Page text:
WASHINGTON — Federal Reserve Board Gov. Elizabeth Duke on Friday said the glut of vacant properties still afflicting neighborhoods around the country is hindering a full recovery of the housing market.
Speaking in New York to a conference on distressed residential real estate, Duke said the government's failure to help neighborhoods trying to recover from high foreclosures has negative consequences, especially with signs the overall housing market is moving upward.
"In order to see the robust economic recovery we all want, we need to deal effectively with the large volume of vacant and distressed properties throughout the country," Duke said in her prepared remarks.
Research by the Federal Reserve Bank of Cleveland shows that a home which is foreclosed on, but not vacant, lowers property values around it by up to 3.9%. But combine that foreclosure with a tax delinquency and a vacancy, and it can lower neighboring property values by nearly two and half times that amount.
The lack of help for neighborhoods facing such property-value declines could reverse improvements in the overall housing market, Duke said.
"Some neighborhoods likely will not recover without the assistance of government, and in this time of scarce resources, it is critical that the public sector has the information and tools necessary to ensure that any assistance that is provided is effective and efficient," she said.
She acknowledged that fixing the problem comes with a price tag, but said the cost of doing nothing will be greater.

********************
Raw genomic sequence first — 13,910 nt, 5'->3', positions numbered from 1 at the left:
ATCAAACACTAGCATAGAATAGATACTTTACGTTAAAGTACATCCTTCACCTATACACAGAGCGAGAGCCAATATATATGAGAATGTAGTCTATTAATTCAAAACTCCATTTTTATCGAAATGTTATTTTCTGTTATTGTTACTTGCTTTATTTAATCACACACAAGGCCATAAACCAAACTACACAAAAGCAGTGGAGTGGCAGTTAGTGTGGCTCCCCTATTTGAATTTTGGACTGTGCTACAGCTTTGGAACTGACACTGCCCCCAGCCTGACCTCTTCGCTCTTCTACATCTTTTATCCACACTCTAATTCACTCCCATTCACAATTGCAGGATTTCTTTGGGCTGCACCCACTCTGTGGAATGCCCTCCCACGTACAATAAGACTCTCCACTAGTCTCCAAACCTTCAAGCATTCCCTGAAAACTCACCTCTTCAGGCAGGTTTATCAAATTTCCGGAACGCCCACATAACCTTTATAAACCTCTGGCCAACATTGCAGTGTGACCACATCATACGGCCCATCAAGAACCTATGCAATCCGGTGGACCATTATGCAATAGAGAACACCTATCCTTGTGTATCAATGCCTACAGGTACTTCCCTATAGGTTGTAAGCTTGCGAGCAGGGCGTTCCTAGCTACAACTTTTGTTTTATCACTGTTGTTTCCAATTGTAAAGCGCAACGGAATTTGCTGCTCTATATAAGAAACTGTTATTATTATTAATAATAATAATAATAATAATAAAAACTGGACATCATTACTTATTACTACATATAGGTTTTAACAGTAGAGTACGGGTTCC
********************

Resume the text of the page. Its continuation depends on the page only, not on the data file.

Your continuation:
"Ultimately, a policy of neglect will be just as — or even more — costly than finding and implementing constructive solutions to the vacancy issue," said Duke.
Duke said there will not be a "one-size-fits-all solution," noting that some communities around the country with high vacancies each have "different characteristics and … different origins of their vacancy problems."
"Taking account of such differences will be important in crafting solutions to the problems caused by those vacancies," she said. "Certainly, different housing markets will recover in different ways and at different paces. In some areas, the private market will lead the way, while in others, government will have to use precious resources wisely to catalyze recovery."
Duke cited examples of vacancy problems facing different types of metropolitan areas to illustrate how issues can be addressed in different circumstances.
For example, in "housing boom" areas like Phoenix, which has relatively high median incomes and new housing stock, investors have begun to convert vacant homes into rental properties as home prices have rebounded.
While this may be an "encouraging trend, it is not a panacea," she warned, since there is the potential for aggressive investor activity to crowd out potential home buyers.
She also discussed an initiative in Baltimore — which has low housing demand and 16,000 vacant and abandoned properties — called "Vacants to Value." The program, Duke said, "uses data and targeted housing code enforcement to foster redevelopment in areas where there is modest private investment interest."
A third example are "traditional suburban" areas, like in Oklahoma City, where vacancies are not necessarily the cause of foreclosures. The city estimates that 8,000 urban properties have been vacant for more than three years and did not experience the housing boom and bust that hurt most of the country.
No matter the cause, vacancies can have a detrimental impact on communities, Duke said.
"Vacant homes can be more than just an eye sore; they can have substantial negative impacts on the surrounding community, impacts that are felt most acutely by the neighbors and communities that must cope with the dangers and costs of vacant buildings," she said.